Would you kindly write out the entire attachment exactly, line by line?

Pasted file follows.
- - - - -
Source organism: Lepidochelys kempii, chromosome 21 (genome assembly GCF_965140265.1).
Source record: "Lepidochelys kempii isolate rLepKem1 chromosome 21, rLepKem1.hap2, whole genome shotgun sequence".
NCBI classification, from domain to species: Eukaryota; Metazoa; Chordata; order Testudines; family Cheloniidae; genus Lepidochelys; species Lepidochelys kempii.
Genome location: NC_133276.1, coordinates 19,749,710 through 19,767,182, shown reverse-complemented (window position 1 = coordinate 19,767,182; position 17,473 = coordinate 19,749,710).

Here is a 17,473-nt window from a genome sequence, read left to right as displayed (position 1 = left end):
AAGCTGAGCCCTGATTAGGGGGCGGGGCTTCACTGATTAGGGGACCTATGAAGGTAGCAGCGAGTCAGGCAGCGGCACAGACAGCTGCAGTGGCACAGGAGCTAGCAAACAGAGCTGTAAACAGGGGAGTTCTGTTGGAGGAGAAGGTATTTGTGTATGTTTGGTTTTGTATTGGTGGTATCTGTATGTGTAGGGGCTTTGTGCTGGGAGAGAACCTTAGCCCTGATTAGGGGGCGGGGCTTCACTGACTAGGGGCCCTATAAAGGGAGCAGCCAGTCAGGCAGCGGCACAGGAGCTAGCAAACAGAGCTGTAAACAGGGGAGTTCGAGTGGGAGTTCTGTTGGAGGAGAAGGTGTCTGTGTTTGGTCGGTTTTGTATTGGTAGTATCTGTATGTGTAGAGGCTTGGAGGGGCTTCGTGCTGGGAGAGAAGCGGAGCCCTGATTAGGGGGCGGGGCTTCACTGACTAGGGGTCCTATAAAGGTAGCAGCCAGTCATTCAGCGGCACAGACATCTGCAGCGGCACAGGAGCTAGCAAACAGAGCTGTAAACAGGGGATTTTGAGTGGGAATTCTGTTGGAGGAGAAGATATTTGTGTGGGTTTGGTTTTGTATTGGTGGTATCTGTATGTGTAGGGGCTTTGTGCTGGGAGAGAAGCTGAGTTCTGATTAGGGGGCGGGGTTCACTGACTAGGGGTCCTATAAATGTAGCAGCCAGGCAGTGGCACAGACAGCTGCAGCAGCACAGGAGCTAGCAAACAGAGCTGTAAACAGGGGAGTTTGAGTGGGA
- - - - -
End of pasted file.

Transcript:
Source organism: Lepidochelys kempii, chromosome 21 (genome assembly GCF_965140265.1).
Source record: "Lepidochelys kempii isolate rLepKem1 chromosome 21, rLepKem1.hap2, whole genome shotgun sequence".
NCBI classification, from domain to species: Eukaryota; Metazoa; Chordata; order Testudines; family Cheloniidae; genus Lepidochelys; species Lepidochelys kempii.
Genome location: NC_133276.1, coordinates 19,749,710 through 19,767,182, shown reverse-complemented (window position 1 = coordinate 19,767,182; position 17,473 = coordinate 19,749,710).

Here is a 17,473-nt window from a genome sequence, read left to right as displayed (position 1 = left end):
AAGCTGAGCCCTGATTAGGGGGCGGGGCTTCACTGATTAGGGGACCTATGAAGGTAGCAGCGAGTCAGGCAGCGGCACAGACAGCTGCAGTGGCACAGGAGCTAGCAAACAGAGCTGTAAACAGGGGAGTTCTGTTGGAGGAGAAGGTATTTGTGTATGTTTGGTTTTGTATTGGTGGTATCTGTATGTGTAGGGGCTTTGTGCTGGGAGAGAACCTTAGCCCTGATTAGGGGGCGGGGCTTCACTGACTAGGGGCCCTATAAAGGGAGCAGCCAGTCAGGCAGCGGCACAGGAGCTAGCAAACAGAGCTGTAAACAGGGGAGTTCGAGTGGGAGTTCTGTTGGAGGAGAAGGTGTCTGTGTTTGGTCGGTTTTGTATTGGTAGTATCTGTATGTGTAGAGGCTTGGAGGGGCTTCGTGCTGGGAGAGAAGCGGAGCCCTGATTAGGGGGCGGGGCTTCACTGACTAGGGGTCCTATAAAGGTAGCAGCCAGTCATTCAGCGGCACAGACATCTGCAGCGGCACAGGAGCTAGCAAACAGAGCTGTAAACAGGGGATTTTGAGTGGGAATTCTGTTGGAGGAGAAGATATTTGTGTGGGTTTGGTTTTGTATTGGTGGTATCTGTATGTGTAGGGGCTTTGTGCTGGGAGAGAAGCTGAGTTCTGATTAGGGGGCGGGGTTCACTGACTAGGGGTCCTATAAATGTAGCAGCCAGGCAGTGGCACAGACAGCTGCAGCAGCACAGGAGCTAGCAAACAGAGCTGTAAACAGGGGAGTTTGAGTGGGA